April has already seen several big days.
If you’re a Christian, you celebrated the resurrection of Jesus Christ on Easter Sunday.
If you’re a college basketball fan, you watched the NCAA championship game Monday where Villanova dominated Michigan to win the title.
For people who live in townships (that’s all of us around here), another big day looms.
On Tuesday, April 10, townships in 85 counties across Illinois, including Bureau County, will convene their annual town meetings.
This longstanding tradition is required by law and allows members of the public to attend to get a better understanding of what their local townships are doing.
People who attend can stand for election as meeting moderators if they wish, listen to annual reports, and participate in decisions through their roles as township “electors.”
Townships exist to maintain roads and bridges, assess property, and provide general assistance to the poor. Some townships have expanded beyond those traditional roles. In nearby Whiteside County, for example, Sterling Township conducts programs for local youths.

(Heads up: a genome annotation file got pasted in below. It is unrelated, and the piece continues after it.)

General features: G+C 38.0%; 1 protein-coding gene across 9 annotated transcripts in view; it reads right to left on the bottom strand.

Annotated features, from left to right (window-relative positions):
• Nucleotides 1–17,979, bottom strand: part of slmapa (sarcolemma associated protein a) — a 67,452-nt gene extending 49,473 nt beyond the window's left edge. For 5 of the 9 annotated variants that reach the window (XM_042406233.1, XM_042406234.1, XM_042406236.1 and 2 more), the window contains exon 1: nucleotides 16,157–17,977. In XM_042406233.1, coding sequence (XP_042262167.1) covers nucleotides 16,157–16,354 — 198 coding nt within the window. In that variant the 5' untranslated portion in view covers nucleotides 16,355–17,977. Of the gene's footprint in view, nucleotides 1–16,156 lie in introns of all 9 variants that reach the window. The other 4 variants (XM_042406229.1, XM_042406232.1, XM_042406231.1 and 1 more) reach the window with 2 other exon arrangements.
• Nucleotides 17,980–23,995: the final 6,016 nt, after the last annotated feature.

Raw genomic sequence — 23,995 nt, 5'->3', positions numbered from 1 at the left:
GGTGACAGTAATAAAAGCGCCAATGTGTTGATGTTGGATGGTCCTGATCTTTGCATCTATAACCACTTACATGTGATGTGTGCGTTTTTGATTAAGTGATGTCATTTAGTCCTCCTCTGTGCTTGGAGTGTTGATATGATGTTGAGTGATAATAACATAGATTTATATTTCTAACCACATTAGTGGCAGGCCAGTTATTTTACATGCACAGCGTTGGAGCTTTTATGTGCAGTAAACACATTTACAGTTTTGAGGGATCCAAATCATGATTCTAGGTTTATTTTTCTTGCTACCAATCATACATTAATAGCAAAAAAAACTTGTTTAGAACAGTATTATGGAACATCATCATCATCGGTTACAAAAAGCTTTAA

Advertisements for annual town meetings have been running in the public notice section of newspapers to alert residents to these gatherings.
Those notices are also posted online on a website maintained by the Illinois Press Association titled Public Notice Illinois.
We searched the website for times of township annual meetings in Bureau County this coming Tuesday, and here is what we found:
6 p.m. — Princeton, Ohio, Walnut, Berlin, Arispie.
6:05 p.m. — Bureau.
6:30 p.m. — Greenville, Fairfield, Mineral, Indiantown.
6:45 p.m. — Wyanet.
7 p.m. — Manlius, LaMoille, Westfield.
7:30 p.m. — Milo, Wheatland, Gold, Leepertown.
Bureau County has seven other townships — Clarion, Dover, Concord, Selby, Hall, Neponset and Macon — but public notices of their meetings were not to be found after several searches of Public Notice Illinois.
Townships bill themselves as the unit of government that is closest to the people, and annual town meetings represent a big day for township government.
We encourage members of the taxpaying public to spend part of their evening Tuesday finding out more about their local townships and how these units of government are choosing to spend the public’s tax dollars.